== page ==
C2000 Resources

Problem-Based Learning Modules

Created by Eric C. Niederhoffer, Ph.D.

Associate Professor, Biochemistry & Molecular Biology

Copyright 2000- , E.C. Niederhoffer. All Rights Reserved.
All trademarks and copyrights are the property of their respective owners.

The Biochemistry and Molecular Biology Problem-Based Learning Resources page is designed to support the three objective areas defined by the curriculum.

Check back often for resource page updates! [External links to resources are added (by me) and deleted (by them).]

  • Self-direct learning and articulation
  • Reasoning
  • Interpersonal and group skills

For more information concerning these objectives see PBL: A Student Guide.

As your tutor group works through an Electronic Problem-Based Learning Module (ePBLM), learning issues (LI) will be developed. Some groups (as well as some of the cases) are better at this than others. Some groups (and some of the cases) lose focus from time-to-time and important issues are lost in the shuffle.

In order to foster your ability to develop LI and build a knowledge base in biochemistry, including cell and molecular biology (USMLE Step 1 content outlines), I have created unit LI grids, featured topics, major points, and correlated readings. One can build a foundation by learning about specific topics or by asking questions pertinent to each case. You should note that many of the potential LI appear in multiple cases and across units. You have multiple opportunities to encounter these topics, so don't think that you must completely cover them with any particular case. Note that the link to a PBLM resource page will be activated as tutor groups process that particular case. If you try to open a page too early, it will automatically transfer back to the main unit page.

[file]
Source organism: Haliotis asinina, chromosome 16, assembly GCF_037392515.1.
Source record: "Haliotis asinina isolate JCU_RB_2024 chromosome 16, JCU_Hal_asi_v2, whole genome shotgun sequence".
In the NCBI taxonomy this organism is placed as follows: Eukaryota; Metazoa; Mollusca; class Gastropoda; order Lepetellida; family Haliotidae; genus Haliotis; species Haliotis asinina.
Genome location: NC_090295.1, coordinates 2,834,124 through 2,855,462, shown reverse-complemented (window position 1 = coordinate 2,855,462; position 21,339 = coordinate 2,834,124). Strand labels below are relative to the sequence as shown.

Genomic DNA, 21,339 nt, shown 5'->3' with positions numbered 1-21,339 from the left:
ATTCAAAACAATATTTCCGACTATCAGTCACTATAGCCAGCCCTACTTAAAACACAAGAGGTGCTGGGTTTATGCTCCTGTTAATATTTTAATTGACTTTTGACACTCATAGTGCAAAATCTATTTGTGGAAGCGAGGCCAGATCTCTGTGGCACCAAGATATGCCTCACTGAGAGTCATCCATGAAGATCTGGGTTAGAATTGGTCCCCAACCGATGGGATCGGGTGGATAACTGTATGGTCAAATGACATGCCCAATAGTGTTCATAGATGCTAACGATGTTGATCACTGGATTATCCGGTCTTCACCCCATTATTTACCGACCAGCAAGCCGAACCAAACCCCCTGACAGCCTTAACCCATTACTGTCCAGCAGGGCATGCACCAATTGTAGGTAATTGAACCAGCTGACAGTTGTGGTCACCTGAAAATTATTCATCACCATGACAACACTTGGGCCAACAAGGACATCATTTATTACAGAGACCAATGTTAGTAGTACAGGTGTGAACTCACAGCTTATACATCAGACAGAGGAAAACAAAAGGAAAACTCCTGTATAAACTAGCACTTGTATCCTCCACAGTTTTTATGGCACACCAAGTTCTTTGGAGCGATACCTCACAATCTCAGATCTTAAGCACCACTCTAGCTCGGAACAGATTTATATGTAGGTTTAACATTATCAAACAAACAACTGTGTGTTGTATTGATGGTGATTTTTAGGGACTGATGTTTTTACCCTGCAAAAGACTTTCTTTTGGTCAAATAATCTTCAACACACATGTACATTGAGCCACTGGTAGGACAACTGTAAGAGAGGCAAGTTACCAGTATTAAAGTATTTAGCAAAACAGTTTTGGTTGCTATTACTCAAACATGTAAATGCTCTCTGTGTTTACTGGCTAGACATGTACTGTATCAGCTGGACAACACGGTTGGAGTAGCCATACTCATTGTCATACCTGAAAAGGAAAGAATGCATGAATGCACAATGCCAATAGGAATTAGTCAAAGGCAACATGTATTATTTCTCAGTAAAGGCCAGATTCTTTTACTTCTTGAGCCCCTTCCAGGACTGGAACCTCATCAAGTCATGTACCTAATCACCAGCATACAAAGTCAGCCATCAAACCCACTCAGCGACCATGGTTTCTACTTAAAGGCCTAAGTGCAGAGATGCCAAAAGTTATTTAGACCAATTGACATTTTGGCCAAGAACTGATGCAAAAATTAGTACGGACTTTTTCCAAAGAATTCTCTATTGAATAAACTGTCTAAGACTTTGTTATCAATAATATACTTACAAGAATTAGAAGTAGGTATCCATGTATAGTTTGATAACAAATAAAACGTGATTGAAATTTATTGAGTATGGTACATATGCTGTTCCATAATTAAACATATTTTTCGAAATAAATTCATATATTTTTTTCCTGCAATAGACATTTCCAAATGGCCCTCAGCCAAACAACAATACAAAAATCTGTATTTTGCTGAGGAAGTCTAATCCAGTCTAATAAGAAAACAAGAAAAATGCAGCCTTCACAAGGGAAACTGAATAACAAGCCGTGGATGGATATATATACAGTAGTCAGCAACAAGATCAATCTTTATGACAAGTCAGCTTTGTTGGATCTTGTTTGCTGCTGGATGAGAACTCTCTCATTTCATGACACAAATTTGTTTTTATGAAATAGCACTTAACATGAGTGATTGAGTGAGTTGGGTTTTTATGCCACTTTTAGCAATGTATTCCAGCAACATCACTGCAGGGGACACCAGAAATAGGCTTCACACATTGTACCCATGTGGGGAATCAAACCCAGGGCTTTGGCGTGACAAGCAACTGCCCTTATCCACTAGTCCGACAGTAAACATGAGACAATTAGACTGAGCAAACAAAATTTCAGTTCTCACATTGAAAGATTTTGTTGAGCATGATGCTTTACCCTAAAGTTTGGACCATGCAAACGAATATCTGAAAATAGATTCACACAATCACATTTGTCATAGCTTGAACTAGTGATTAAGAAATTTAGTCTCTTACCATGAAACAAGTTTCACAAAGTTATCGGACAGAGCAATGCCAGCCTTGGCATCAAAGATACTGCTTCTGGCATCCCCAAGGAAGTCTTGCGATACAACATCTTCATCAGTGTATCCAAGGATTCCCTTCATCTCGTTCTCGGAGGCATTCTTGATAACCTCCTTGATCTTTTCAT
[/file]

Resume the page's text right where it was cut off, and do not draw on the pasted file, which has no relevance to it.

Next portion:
Y1 Units

  • Cardiovascular/Respiratory/Renal (CRR)
  • Neural/Muscular/Behavioral (NMB)
  • Endocrine/Reproduction/Gastrointestinal (ERG)

General Resources

General Internet Resources

 Biocarta cellular and metabolic pathways
 Corrrelated readings for clinical laboratory tests
 emedicine for diagnoses and differentials
 Food and nutrition information center (USDA)
 Lab Tests Online
 Metabolic Pathways (
 The Medical Biochemistry Page (for details of pathways)
 Stanford Pathways of Human Metabolism
 Urinalysis (University of Utah)
 USDA National Nutrient Database
 USMLE content outline (for Step licensure examinations; pdf, 1.1 MB)
 USMLE laboratory values (for Step licensure examinations; pdf, 234 KB)
 Videos of surgical procedures


I recommend the following textbooks for biochemistry and cell and molecular biology:

If you have a background in biochemistry use:

  • Salway, J. Medical biochemistry at a glance. 3rd edition, 2012. Blackwell. A good overview with pertinent details and illustrations.
  • Salway, J. G. Metabolism at a glance. 3rd edition, 2004. Blackwell. Effective illustrations for learning metabolic pathways. Good overview and pertinent details. The other "… at a glance" books are very good also. This is very good for learning metabolic pathways and regulation, probably the best that I have seen but is physical large in size. Some students find the illustrations too complicated.

If you DO NOT have a background in biochemistry use:

  • Baynes, J. W. and M. H. Dominiczak. Medical biochemistry. 4th edition, 2014. Mosby-Yearbook. Good biochemistry textbook with better illustrations.